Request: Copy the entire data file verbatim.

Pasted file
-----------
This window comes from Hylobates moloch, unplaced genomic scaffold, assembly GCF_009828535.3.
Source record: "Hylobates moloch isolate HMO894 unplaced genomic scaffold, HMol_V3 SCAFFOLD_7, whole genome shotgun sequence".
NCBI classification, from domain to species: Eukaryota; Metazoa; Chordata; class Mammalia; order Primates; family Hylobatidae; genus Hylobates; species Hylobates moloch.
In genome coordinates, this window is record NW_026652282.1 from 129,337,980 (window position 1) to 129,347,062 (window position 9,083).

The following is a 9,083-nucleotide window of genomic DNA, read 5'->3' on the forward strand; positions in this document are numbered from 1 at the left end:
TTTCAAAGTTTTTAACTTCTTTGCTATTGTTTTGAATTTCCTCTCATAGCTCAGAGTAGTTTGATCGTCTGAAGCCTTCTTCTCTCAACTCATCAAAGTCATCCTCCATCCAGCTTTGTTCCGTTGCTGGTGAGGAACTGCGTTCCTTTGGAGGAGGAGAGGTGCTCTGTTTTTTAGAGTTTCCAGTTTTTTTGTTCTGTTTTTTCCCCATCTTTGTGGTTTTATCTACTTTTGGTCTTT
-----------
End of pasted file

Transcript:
This window comes from Hylobates moloch, unplaced genomic scaffold, assembly GCF_009828535.3.
Source record: "Hylobates moloch isolate HMO894 unplaced genomic scaffold, HMol_V3 SCAFFOLD_7, whole genome shotgun sequence".
NCBI classification, from domain to species: Eukaryota; Metazoa; Chordata; class Mammalia; order Primates; family Hylobatidae; genus Hylobates; species Hylobates moloch.
In genome coordinates, this window is record NW_026652282.1 from 129,337,980 (window position 1) to 129,347,062 (window position 9,083).

The following is a 9,083-nucleotide window of genomic DNA, read 5'->3' on the forward strand; positions in this document are numbered from 1 at the left end:
TTTCAAAGTTTTTAACTTCTTTGCTATTGTTTTGAATTTCCTCTCATAGCTCAGAGTAGTTTGATCGTCTGAAGCCTTCTTCTCTCAACTCATCAAAGTCATCCTCCATCCAGCTTTGTTCCGTTGCTGGTGAGGAACTGCGTTCCTTTGGAGGAGGAGAGGTGCTCTGTTTTTTAGAGTTTCCAGTTTTTTTGTTCTGTTTTTTCCCCATCTTTGTGGTTTTATCTACTTTTGGTCTTT